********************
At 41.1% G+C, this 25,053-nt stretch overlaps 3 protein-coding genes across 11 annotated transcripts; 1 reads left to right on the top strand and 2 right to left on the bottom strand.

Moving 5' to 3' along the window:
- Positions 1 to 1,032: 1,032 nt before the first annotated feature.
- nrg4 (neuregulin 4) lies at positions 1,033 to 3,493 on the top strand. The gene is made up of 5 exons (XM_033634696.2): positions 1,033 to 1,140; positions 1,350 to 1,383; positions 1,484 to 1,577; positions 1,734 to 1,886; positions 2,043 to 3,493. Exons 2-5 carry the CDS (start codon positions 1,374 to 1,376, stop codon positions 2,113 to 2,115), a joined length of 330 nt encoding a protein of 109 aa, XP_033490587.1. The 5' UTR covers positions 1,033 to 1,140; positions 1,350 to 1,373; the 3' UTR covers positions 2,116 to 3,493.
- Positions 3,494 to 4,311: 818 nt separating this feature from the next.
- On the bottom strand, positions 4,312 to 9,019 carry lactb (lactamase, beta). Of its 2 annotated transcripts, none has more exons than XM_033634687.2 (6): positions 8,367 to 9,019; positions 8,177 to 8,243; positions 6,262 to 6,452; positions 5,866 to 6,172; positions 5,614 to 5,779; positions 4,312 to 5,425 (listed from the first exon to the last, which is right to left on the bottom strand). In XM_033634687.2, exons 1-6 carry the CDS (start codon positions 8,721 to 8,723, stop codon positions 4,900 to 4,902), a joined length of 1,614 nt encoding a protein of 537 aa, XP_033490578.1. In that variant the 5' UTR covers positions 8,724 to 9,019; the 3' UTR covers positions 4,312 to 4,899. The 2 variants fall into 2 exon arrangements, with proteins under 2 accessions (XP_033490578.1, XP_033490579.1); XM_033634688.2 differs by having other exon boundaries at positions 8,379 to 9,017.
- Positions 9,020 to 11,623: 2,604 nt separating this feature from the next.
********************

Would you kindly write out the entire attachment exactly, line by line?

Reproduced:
At 41.1% G+C, this 25,053-nt stretch overlaps 3 protein-coding genes across 11 annotated transcripts; 1 reads left to right on the top strand and 2 right to left on the bottom strand.

Moving 5' to 3' along the window:
- Positions 1 to 1,032: 1,032 nt before the first annotated feature.
- nrg4 (neuregulin 4) lies at positions 1,033 to 3,493 on the top strand. The gene is made up of 5 exons (XM_033634696.2): positions 1,033 to 1,140; positions 1,350 to 1,383; positions 1,484 to 1,577; positions 1,734 to 1,886; positions 2,043 to 3,493. Exons 2-5 carry the CDS (start codon positions 1,374 to 1,376, stop codon positions 2,113 to 2,115), a joined length of 330 nt encoding a protein of 109 aa, XP_033490587.1. The 5' UTR covers positions 1,033 to 1,140; positions 1,350 to 1,373; the 3' UTR covers positions 2,116 to 3,493.
- Positions 3,494 to 4,311: 818 nt separating this feature from the next.
- On the bottom strand, positions 4,312 to 9,019 carry lactb (lactamase, beta). Of its 2 annotated transcripts, none has more exons than XM_033634687.2 (6): positions 8,367 to 9,019; positions 8,177 to 8,243; positions 6,262 to 6,452; positions 5,866 to 6,172; positions 5,614 to 5,779; positions 4,312 to 5,425 (listed from the first exon to the last, which is right to left on the bottom strand). In XM_033634687.2, exons 1-6 carry the CDS (start codon positions 8,721 to 8,723, stop codon positions 4,900 to 4,902), a joined length of 1,614 nt encoding a protein of 537 aa, XP_033490578.1. In that variant the 5' UTR covers positions 8,724 to 9,019; the 3' UTR covers positions 4,312 to 4,899. The 2 variants fall into 2 exon arrangements, with proteins under 2 accessions (XP_033490578.1, XP_033490579.1); XM_033634688.2 differs by having other exon boundaries at positions 8,379 to 9,017.
- Positions 9,020 to 11,623: 2,604 nt separating this feature from the next.